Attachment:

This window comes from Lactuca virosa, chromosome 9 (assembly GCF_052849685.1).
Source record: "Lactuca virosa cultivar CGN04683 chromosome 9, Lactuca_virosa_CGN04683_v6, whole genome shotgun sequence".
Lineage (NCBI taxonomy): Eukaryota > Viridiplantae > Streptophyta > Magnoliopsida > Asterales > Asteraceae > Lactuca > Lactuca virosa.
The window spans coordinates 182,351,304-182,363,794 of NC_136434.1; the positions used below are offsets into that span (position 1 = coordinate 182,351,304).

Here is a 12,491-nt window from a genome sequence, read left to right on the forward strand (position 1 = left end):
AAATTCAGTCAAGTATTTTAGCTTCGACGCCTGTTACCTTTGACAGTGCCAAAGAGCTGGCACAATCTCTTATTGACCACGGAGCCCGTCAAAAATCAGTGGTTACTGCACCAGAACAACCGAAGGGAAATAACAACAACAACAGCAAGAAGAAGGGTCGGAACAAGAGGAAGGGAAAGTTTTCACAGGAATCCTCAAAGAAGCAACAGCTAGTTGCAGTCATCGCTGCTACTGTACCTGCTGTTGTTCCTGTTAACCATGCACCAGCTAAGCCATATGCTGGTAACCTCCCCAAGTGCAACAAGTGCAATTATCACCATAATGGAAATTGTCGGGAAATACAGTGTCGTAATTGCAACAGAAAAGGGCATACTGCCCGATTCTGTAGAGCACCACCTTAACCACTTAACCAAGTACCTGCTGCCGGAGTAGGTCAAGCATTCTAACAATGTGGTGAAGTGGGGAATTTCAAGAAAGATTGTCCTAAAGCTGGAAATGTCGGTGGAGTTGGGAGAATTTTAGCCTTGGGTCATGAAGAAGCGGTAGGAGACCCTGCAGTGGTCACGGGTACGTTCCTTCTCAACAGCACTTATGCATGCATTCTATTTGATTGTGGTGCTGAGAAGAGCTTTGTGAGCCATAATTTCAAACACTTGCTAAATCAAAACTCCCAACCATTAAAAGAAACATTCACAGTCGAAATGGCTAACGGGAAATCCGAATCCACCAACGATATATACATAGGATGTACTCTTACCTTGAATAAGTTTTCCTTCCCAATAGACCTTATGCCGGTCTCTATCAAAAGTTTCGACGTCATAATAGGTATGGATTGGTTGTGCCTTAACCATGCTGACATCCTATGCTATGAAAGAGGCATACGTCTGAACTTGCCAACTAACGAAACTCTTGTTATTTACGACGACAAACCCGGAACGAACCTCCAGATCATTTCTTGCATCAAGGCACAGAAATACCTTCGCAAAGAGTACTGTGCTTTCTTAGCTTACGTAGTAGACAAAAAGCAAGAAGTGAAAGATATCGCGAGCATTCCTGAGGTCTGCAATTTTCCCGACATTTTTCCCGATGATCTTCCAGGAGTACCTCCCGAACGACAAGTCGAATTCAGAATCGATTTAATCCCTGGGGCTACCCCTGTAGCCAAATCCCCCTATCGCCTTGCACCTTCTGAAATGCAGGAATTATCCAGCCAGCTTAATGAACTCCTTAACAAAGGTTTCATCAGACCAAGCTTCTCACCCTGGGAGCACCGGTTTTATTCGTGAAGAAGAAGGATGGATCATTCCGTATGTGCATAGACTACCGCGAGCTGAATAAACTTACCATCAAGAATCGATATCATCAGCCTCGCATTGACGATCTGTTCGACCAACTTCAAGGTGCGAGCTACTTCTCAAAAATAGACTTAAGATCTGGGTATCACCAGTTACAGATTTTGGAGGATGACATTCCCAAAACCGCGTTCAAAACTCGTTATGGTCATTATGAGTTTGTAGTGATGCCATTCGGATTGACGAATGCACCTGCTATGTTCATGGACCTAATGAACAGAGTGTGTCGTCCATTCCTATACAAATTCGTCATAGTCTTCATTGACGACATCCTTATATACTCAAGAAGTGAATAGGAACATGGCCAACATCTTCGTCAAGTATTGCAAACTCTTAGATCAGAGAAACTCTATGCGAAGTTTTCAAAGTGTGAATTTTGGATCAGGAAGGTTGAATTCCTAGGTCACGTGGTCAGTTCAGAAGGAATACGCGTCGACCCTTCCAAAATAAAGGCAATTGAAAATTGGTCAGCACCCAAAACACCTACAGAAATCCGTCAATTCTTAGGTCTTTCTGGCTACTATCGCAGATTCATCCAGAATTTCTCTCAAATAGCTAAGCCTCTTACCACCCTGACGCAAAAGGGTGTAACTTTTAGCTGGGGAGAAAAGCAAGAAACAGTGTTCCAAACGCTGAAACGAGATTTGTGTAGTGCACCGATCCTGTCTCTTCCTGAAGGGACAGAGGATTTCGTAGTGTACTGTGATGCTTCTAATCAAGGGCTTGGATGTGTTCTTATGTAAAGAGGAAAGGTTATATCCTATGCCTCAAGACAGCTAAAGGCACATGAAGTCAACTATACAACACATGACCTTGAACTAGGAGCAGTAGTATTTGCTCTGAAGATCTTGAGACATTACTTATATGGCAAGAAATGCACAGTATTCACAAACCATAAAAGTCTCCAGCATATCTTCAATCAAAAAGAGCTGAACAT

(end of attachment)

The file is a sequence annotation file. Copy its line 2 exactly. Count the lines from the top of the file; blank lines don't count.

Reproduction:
Source record: "Lactuca virosa cultivar CGN04683 chromosome 9, Lactuca_virosa_CGN04683_v6, whole genome shotgun sequence".